Victor Hamilton on Genesis 10 and Luke 10

Luke is the only Gospel writer to mention a special sending out of seventy (-two) disciples by Jesus (Luke 10:1). The number of disciples is uncertain; the manuscript evidence is divided between reading ‘seventy’ and ‘seventy-two.’ The MT (Masoretic Text) numbers seventy nations, but the LXX (Septuagint) has seventy-two nations (Luke is following LXX?). The significance of the number has been traced to the number of the Sanhedrin or the number of elders in Israel (Exodus 24:1), but the most likely explanation is that Jesus is here reflecting on Genesis 10 with its listing of the seventy known nations of the then known world. Taken in this way, the number signifies that Jesus is sending his representatives into all the known nations of their day. The world he created he must also redeem.

Victor Hamilton, The Book of Genesis, p.348.

A Luke 10 Way of Life | Part Two

Part Two of a Four-Part Series  (Part One can be found here)

Luke 10:1-12 is a key text for those who want to live a sent life. Here are my presuppositions about this section. Living sent is not for a select few, for professional ministers only, for pastoral staff or missionaries or the extremely gifted. Jesus appointed seventy-two others, the laity, and sent them out to do what he did. With this passage Jesus is explaining how to go about finding the people that will become his disciples. I think this text is describing a way of life for every follower of Jesus. 

In Luke 10:3-4 Jesus gives a second directive for how we are to make disciples who make disciples. Jesus simply says, “Go!” Why? Because the fields are ripe for harvest. The crop is dangerously close to rotting in the field. And as we go he sends us with a sense of vulnerabilitydependency, and urgency

Origami Sheep and Wolf by Hideo Komatsu, Photographed by Lexar

Go your way; behold, I am sending you out as lambs in the midst of wolves. Carry no moneybag, no knapsack, no sandals, and greet no one on the road.

Go Vulnerably

Jesus sends his followers out as vulnerable baby sheep (lambs) among savage wolves. He likens the task of finding and making disciples to a high stakes mission where the sent one might get eaten. Why? Because making disciples is a dangerous proposition. However, sheep in the pen are in no danger or threat of being eaten by our enemy. So Jesus pushes us out of the fold to where his lost sheep are. But our vulnerability in the field isn’t a liability. It’s an opportunity to depend upon Jesus, “that Great Shepherd of the sheep who will equip you with everything good for doing his will,” as Hebrews 13:21 says. We may be vulnerable and powerless, but he isn’t.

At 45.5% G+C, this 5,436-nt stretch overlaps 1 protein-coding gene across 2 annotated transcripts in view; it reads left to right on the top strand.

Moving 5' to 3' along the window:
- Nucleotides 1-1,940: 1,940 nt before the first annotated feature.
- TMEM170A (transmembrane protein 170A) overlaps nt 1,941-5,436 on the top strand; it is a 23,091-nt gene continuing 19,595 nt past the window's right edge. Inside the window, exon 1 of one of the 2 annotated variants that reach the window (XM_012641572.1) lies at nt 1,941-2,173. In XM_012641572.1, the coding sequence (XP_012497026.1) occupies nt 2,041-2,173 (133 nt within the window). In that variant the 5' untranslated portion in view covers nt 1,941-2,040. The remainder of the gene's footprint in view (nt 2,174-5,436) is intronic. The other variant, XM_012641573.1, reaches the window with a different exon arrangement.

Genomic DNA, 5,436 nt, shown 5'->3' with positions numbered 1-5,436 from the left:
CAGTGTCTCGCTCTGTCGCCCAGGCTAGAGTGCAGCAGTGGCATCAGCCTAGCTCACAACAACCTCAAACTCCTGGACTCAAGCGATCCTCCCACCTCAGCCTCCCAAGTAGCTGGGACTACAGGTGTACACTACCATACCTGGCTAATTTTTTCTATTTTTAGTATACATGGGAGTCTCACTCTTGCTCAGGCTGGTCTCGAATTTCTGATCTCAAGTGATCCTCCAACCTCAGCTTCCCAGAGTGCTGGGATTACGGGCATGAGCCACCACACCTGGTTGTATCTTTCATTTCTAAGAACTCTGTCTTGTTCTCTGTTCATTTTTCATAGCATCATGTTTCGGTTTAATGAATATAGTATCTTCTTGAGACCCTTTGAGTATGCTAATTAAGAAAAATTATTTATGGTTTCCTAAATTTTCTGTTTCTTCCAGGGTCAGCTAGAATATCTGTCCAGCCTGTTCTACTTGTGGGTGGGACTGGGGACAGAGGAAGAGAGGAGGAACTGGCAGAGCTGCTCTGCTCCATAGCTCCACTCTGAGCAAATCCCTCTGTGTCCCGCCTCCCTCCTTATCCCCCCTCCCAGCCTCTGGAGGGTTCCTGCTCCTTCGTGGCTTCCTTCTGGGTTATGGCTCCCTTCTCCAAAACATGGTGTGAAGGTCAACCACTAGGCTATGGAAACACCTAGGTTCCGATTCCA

Frequently I hear pastors bemoaning the lack of involvement of the men in their congregations. Maybe John Eldredge was right with his book Wild at Heart? Maybe more men aren’t engaged in disciple making because we’ve bored them with our picture of Christianity. Could our desire for a safe, suburban Christian experience have undermined our disciple making mission more than we realize? I have a hunch; recapture the dangerous urgency of the disciple making mission and men will follow. 

Go Dependently

Jesus also sends his followers out provisionless. “Carry no moneybag, no knapsack, no sandals.” Jesus stripped the seventy-two of the extra, ancillary things unnecessary to the disciple making task. In sending them out provisionless he was preparing them to be dependent on him.

Sometimes I think the wealth of resources available to us here in the West has hindered our disciple making more than it has helped. We’ve become dependent on our wealth, resources, curriculum, clever strategies, ministry fads and latest disciple making schemes so much so that we’ve forgotten how to depend upon the Great Shepherd himself. That Jesus sends his followers out provisionless, utterly dependent on Him for survival and success, tells us something about the disciple making task. He is the only provision we really need. Do you believe that? Does your disciple making activity prove that belief? 

Go Urgently

The disciple making task is such an urgent task that Jesus instructs his followers to forgo the lengthy, customary greeting of the day to get on with the business at hand. “Greet no one on the road.” These words scream urgency. Time is of the essence. The harvest fields are white!

Most wide-spread, spontaneous disciple making movements that I can think of off the top of my head have operated with this sense of urgency. Maybe one of the reasons we haven’t seen a disciple making movement in the West is because our churches and families have become urgent about the wrong things. I can think of a hundred other good, church related activities that, frankly, have become more urgent than my calling as a disciple maker.